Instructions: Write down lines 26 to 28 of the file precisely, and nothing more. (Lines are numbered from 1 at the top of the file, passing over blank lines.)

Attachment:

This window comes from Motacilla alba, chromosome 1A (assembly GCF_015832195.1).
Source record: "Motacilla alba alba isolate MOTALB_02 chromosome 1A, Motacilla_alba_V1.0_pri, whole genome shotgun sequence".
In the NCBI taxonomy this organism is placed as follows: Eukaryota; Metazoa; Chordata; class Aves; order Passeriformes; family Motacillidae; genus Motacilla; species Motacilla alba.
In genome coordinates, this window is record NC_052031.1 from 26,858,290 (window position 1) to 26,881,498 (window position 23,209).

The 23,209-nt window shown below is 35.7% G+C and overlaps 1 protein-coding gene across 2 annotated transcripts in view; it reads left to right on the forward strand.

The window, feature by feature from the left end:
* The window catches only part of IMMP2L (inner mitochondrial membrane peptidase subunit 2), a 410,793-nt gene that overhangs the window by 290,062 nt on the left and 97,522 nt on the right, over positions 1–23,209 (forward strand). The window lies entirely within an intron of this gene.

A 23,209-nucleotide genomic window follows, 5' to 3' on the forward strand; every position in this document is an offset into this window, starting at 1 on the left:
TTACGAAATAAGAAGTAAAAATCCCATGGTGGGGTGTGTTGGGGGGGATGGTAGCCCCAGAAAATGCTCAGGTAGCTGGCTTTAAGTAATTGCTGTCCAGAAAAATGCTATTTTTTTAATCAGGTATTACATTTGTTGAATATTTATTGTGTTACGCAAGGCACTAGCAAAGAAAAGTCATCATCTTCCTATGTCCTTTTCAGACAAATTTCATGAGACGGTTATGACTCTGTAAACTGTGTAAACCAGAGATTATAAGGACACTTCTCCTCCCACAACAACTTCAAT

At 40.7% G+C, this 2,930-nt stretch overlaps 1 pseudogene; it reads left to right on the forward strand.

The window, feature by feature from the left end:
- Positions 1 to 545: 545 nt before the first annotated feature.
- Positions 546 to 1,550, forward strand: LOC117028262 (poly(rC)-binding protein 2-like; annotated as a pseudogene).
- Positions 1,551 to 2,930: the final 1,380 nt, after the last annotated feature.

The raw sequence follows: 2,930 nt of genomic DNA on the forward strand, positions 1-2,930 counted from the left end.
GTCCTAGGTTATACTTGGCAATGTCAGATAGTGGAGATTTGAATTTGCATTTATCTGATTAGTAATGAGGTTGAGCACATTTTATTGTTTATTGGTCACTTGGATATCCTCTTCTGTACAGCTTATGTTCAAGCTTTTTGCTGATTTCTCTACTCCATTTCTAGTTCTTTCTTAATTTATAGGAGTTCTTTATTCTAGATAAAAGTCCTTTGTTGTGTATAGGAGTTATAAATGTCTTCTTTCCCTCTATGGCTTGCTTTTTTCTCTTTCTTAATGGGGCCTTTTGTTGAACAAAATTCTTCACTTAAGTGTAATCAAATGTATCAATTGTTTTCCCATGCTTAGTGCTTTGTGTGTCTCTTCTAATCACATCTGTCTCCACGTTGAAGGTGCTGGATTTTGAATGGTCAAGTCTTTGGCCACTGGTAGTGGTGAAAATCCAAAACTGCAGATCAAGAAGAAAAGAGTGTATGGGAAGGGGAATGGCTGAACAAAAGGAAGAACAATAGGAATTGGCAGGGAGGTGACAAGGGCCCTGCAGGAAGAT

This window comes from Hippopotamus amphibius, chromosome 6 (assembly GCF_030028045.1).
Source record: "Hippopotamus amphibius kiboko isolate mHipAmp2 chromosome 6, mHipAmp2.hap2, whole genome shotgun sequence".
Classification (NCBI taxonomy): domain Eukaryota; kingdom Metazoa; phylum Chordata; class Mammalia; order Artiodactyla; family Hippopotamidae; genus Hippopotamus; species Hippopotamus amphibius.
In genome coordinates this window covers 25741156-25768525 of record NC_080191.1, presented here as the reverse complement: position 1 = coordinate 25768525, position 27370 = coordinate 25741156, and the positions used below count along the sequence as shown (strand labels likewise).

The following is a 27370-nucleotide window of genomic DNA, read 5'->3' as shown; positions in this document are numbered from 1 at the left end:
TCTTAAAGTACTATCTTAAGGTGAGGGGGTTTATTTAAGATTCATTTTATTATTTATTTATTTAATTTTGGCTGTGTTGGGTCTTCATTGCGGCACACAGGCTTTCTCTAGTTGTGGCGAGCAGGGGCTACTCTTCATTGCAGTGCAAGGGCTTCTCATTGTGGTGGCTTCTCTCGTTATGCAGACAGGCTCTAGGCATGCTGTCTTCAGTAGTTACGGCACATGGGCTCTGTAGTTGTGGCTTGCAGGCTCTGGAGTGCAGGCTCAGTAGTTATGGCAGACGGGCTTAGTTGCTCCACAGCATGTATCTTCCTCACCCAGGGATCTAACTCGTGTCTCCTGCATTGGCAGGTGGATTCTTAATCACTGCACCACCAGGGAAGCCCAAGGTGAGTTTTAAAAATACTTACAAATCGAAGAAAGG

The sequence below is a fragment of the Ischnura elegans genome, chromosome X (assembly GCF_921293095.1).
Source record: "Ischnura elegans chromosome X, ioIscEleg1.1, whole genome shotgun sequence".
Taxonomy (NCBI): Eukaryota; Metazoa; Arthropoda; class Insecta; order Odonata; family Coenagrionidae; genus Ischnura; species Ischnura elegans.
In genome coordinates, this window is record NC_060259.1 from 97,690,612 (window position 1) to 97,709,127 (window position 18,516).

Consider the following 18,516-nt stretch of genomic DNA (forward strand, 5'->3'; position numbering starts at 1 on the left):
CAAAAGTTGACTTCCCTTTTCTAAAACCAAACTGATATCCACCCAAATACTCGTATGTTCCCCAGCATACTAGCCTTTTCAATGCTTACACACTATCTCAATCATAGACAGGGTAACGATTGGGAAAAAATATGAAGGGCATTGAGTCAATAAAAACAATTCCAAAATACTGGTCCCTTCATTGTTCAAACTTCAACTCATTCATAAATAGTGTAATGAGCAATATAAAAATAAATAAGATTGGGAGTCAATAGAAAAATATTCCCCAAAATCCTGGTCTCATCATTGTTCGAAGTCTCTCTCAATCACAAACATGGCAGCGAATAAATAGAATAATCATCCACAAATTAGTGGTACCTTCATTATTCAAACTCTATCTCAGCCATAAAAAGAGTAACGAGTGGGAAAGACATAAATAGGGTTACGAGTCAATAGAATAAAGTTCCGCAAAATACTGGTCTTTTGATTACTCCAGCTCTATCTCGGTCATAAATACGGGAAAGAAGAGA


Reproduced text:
In genome coordinates, this window is record NC_060259.1 from 97,690,612 (window position 1) to 97,709,127 (window position 18,516).

Consider the following 18,516-nt stretch of genomic DNA (forward strand, 5'->3'; position numbering starts at 1 on the left):
CAAAAGTTGACTTCCCTTTTCTAAAACCAAACTGATATCCACCCAAATACTCGTATGTTCCCCAGCATACTAGCCTTTTCAATGCTTACACACTATCTCAATCATAGACAGGGTAACGATTGGGAAAAAATATGAAGGGCATTGAGTCAATAAAAACAATTCCAAAATACTGGTCCCTTCATTGTTCAAACTTCAACTCATTCATAAATAGTGTAATGAGCAATATAAAAATAAATAAGATTGGGAGTCAATAGAAAAATATTCCCCAAAATCCTGGTCTCATCATTGTTCGAAGTCTCTCTCAATCACAAACATGGCAGCGAATAAATAGAATAATCATCCACAAATTAGTGGTACCTTCATTATTCAAACTCTATCTCAGCCATAAAAAGAGTAACGAGTGGGAAAGACATAAATAGGGTTACGAGTCAATAGAATAAAGTTCCGCAAAATACTGGTCTTTTGATTACTCCAGCTCTATCTCGGTCATAAATACGGGAAAGAAGAGA